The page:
FA investigating pitch invasions, condemns ‘anti-social behaviour’ from fans

The English Football Association is investigating all incidents of fans invading the field and has condemned their “anti-social behaviour” as completely unacceptable.

Everton fans climb on the frame of the goal during a pitch invasion on Thursday.   -  Action Images via Reuters

The English Football Association is investigating all incidents of fans invading the field and has condemned their “anti-social behaviour” as completely unacceptable.

The FA’s statement comes after Everton fans invaded the pitch at Goodison Park following Dominic Calvert-Lewin’s 85th-minute winner and at the final whistle of Thursday’s 3-2 victory over Crystal Palace, which secured its spot in the Premier League next season.

Palace manager Patrick Vieira was also involved in an altercation with a fan when he was walking towards the away dressing room after the final whistle. The fan appeared to provoke Vieira with hand gestures, after which Vieira kicked him to the ground and had to be led away by other supporters.

“We are very concerned about the rise in anti-social behaviour from fans as we reach the end of the season,” the FA said on Friday.

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“Football stadiums should always be a safe and enjoyable space for everyone, and these incidents are completely unacceptable and have no place in our game. It is illegal to enter the pitch area in any stadium and these actions are putting players, fans and people who run the game at great risk. This simply cannot continue and we can confirm that we are investigating all of the incidences.”

The FA said clubs needed to prevent pitch invasions from occurring and urged them to take their own action against those that break the rules and the law. “The FA will be seeking to do all that it can to work with clubs as well as addressing the issues from a disciplinary perspective,” the statement added.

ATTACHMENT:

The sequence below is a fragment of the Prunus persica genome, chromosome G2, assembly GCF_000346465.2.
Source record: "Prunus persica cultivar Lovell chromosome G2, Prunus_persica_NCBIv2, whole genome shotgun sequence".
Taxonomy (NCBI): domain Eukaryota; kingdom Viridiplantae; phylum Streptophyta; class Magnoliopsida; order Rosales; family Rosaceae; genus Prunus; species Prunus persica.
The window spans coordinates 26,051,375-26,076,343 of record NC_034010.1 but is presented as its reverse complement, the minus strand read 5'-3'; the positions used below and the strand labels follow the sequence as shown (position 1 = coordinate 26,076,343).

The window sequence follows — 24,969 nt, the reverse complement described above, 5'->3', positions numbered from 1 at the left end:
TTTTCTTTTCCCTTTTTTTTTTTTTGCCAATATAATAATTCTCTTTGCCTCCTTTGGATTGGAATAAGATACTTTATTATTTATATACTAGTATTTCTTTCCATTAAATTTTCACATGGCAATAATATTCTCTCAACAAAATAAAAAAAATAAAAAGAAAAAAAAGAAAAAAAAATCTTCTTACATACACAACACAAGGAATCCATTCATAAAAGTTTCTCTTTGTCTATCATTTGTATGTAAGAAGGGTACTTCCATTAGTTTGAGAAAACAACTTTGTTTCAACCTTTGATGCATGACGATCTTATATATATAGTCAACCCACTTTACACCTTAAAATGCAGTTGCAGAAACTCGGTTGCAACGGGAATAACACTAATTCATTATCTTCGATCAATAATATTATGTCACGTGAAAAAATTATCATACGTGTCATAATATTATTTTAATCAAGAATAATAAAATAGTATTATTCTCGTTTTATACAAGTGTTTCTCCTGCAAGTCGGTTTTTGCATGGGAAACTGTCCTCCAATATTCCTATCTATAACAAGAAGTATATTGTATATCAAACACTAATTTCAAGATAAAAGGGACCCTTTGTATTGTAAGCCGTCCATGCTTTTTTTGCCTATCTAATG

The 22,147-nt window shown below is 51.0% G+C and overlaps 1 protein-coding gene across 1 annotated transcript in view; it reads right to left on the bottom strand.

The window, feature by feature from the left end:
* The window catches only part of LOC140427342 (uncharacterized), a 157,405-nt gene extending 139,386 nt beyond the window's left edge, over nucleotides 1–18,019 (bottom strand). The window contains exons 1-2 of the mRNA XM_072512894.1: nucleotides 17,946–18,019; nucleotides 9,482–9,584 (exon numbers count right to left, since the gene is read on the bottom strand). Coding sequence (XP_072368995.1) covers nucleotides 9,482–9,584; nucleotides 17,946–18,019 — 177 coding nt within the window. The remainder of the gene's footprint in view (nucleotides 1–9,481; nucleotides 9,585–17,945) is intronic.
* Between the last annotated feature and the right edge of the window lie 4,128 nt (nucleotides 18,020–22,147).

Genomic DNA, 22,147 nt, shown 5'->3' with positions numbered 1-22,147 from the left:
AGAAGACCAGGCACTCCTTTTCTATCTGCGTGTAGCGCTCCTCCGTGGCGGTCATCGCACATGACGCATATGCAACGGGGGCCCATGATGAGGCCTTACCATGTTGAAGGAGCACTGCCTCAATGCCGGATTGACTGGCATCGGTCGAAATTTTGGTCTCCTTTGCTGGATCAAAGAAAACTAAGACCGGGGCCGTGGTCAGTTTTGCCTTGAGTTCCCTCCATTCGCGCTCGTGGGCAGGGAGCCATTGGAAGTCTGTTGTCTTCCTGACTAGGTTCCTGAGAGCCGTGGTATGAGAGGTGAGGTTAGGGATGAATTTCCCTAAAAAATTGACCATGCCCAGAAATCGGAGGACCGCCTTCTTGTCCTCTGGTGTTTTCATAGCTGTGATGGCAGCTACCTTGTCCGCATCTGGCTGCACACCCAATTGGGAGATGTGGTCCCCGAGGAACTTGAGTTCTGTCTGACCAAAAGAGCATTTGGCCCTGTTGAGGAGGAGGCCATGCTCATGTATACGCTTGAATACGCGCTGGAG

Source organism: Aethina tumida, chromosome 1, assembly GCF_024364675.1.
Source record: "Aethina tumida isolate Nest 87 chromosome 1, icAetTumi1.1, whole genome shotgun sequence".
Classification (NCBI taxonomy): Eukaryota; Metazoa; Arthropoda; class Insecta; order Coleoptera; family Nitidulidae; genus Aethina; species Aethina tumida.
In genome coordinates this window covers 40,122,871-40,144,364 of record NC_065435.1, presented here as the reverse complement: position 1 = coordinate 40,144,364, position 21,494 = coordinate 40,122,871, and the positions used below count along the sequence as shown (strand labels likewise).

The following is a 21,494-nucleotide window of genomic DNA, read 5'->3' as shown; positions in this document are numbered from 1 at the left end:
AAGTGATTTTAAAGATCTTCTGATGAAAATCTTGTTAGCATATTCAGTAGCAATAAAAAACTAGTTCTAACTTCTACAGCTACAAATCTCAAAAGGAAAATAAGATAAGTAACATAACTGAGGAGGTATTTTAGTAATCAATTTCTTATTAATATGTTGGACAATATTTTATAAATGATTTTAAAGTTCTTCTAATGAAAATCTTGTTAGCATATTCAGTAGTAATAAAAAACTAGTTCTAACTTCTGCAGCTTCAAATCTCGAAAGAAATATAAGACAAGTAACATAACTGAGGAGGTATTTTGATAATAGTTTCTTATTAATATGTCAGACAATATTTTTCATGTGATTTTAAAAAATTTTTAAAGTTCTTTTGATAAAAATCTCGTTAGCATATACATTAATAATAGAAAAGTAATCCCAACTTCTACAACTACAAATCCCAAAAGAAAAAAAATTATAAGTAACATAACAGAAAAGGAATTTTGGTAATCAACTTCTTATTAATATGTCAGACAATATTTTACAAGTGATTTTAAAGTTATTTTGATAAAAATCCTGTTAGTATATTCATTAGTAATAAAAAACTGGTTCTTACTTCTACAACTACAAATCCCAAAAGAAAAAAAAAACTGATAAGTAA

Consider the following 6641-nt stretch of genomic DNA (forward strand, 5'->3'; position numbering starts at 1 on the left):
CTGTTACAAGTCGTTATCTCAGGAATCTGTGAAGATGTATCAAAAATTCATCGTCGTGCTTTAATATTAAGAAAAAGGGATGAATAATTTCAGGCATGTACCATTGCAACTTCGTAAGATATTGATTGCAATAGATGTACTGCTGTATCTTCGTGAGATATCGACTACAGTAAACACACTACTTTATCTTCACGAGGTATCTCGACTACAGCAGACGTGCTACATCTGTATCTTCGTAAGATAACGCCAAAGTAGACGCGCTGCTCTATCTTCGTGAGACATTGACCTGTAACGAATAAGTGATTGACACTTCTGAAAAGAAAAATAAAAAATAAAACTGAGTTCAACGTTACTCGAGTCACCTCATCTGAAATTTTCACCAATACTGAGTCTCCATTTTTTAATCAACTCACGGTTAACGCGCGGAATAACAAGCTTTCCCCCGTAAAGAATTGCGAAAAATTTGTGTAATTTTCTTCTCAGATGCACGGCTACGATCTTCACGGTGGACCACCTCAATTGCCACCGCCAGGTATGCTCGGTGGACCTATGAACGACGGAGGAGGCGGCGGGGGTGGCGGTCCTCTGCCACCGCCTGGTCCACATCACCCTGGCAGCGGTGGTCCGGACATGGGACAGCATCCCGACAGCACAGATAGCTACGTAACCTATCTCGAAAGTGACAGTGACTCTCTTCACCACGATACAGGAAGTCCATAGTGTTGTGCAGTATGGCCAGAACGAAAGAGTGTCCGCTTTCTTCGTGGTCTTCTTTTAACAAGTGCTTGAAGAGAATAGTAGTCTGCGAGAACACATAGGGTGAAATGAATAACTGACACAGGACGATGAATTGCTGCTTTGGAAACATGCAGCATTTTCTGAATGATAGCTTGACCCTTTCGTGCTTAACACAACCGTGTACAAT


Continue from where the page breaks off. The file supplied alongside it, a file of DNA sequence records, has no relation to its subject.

West Ham United manager David Moyes said such incidents have been an “issue,” while Arsenal manager Mikel Arteta said pitch invaders pose a danger to players and staff. “We have to stop it and we have to minimise the risk and exposure of players and staff in this situation because you cannot control it. When there are so many people involved it becomes dangerous,” Arteta told reporters.

LOWER LEAGUES

There have also been a number of incidents of pitch invasions in England's lower leagues.

Nottinghamshire Police said that a man had been arrested and interviewed on suspicion of assault as part of an investigation into video footage showing an incident during Tuesday's Championship playoff semifinal between Nottingham Forest and Sheffield United.

Police did not provide details of the incident but a video on social media showed United striker Oli McBurnie, wearing a surgical boot, appearing to stamp on a fan on the ground during a pitch invasion after Forest won on penalties at the City Ground.

A Forest fan who head-butted United captain Billy Sharp during the pitch invasion was jailed for 24 weeks and handed a 10-year football banning order on Thursday. Swindon Town manager Ben Garner said his players were “physically and verbally abused” after their League Two playoff semifinal defeat by Port Vale.

Swindon was beaten 6-5 on penalties by Vale, whose fans invaded the pitch after the last penalty and television footage appeared to show some in an altercation with Swindon players.

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